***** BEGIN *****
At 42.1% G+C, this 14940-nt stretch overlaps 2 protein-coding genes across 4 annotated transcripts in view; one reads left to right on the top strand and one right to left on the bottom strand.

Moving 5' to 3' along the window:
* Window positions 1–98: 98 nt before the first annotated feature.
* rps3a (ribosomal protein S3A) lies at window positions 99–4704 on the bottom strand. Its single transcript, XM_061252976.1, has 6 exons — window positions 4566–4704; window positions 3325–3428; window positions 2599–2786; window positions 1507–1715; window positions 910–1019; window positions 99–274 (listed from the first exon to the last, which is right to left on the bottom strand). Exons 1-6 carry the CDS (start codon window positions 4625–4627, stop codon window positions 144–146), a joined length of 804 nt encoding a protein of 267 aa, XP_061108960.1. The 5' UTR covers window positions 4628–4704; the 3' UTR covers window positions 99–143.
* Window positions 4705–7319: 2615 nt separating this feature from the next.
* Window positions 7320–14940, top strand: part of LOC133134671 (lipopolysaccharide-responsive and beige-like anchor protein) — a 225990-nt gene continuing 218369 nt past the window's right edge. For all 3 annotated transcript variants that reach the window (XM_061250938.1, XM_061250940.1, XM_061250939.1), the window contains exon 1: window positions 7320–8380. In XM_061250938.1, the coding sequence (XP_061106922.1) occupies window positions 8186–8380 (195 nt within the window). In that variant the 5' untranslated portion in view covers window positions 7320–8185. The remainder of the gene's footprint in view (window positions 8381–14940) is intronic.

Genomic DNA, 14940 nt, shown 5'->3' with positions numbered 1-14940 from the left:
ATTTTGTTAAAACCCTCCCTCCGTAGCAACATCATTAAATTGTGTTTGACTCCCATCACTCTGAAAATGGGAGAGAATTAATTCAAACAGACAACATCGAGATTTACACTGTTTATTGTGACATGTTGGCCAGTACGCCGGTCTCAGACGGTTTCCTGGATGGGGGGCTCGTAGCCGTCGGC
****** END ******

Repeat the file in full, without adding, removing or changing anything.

At 42.1% G+C, this 14940-nt stretch overlaps 2 protein-coding genes across 4 annotated transcripts in view; one reads left to right on the top strand and one right to left on the bottom strand.

Moving 5' to 3' along the window:
* Window positions 1–98: 98 nt before the first annotated feature.
* rps3a (ribosomal protein S3A) lies at window positions 99–4704 on the bottom strand. Its single transcript, XM_061252976.1, has 6 exons — window positions 4566–4704; window positions 3325–3428; window positions 2599–2786; window positions 1507–1715; window positions 910–1019; window positions 99–274 (listed from the first exon to the last, which is right to left on the bottom strand). Exons 1-6 carry the CDS (start codon window positions 4625–4627, stop codon window positions 144–146), a joined length of 804 nt encoding a protein of 267 aa, XP_061108960.1. The 5' UTR covers window positions 4628–4704; the 3' UTR covers window positions 99–143.
* Window positions 4705–7319: 2615 nt separating this feature from the next.
* Window positions 7320–14940, top strand: part of LOC133134671 (lipopolysaccharide-responsive and beige-like anchor protein) — a 225990-nt gene continuing 218369 nt past the window's right edge. For all 3 annotated transcript variants that reach the window (XM_061250938.1, XM_061250940.1, XM_061250939.1), the window contains exon 1: window positions 7320–8380. In XM_061250938.1, the coding sequence (XP_061106922.1) occupies window positions 8186–8380 (195 nt within the window). In that variant the 5' untranslated portion in view covers window positions 7320–8185. The remainder of the gene's footprint in view (window positions 8381–14940) is intronic.

Genomic DNA, 14940 nt, shown 5'->3' with positions numbered 1-14940 from the left:
ATTTTGTTAAAACCCTCCCTCCGTAGCAACATCATTAAATTGTGTTTGACTCCCATCACTCTGAAAATGGGAGAGAATTAATTCAAACAGACAACATCGAGATTTACACTGTTTATTGTGACATGTTGGCCAGTACGCCGGTCTCAGACGGTTTCCTGGATGGGGGGCTCGTAGCCGTCGGC